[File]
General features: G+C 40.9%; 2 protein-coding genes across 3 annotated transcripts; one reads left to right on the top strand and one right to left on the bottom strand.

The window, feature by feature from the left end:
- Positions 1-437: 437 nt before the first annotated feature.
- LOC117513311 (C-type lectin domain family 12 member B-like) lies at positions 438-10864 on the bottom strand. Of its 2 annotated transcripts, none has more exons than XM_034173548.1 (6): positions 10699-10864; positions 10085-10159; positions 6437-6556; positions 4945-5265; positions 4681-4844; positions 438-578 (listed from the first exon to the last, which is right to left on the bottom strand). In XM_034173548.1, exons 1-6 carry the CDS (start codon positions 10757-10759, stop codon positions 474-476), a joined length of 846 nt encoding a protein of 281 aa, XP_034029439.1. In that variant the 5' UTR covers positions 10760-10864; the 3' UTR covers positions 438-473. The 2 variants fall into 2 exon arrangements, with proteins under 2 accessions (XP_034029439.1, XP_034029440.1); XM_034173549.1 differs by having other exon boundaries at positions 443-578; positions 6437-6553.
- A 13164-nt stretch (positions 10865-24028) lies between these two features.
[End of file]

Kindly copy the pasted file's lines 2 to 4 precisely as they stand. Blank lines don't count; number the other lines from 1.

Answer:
The window, feature by feature from the left end:
- Positions 1-437: 437 nt before the first annotated feature.
- LOC117513311 (C-type lectin domain family 12 member B-like) lies at positions 438-10864 on the bottom strand. Of its 2 annotated transcripts, none has more exons than XM_034173548.1 (6): positions 10699-10864; positions 10085-10159; positions 6437-6556; positions 4945-5265; positions 4681-4844; positions 438-578 (listed from the first exon to the last, which is right to left on the bottom strand). In XM_034173548.1, exons 1-6 carry the CDS (start codon positions 10757-10759, stop codon positions 474-476), a joined length of 846 nt encoding a protein of 281 aa, XP_034029439.1. In that variant the 5' UTR covers positions 10760-10864; the 3' UTR covers positions 438-473. The 2 variants fall into 2 exon arrangements, with proteins under 2 accessions (XP_034029439.1, XP_034029440.1); XM_034173549.1 differs by having other exon boundaries at positions 443-578; positions 6437-6553.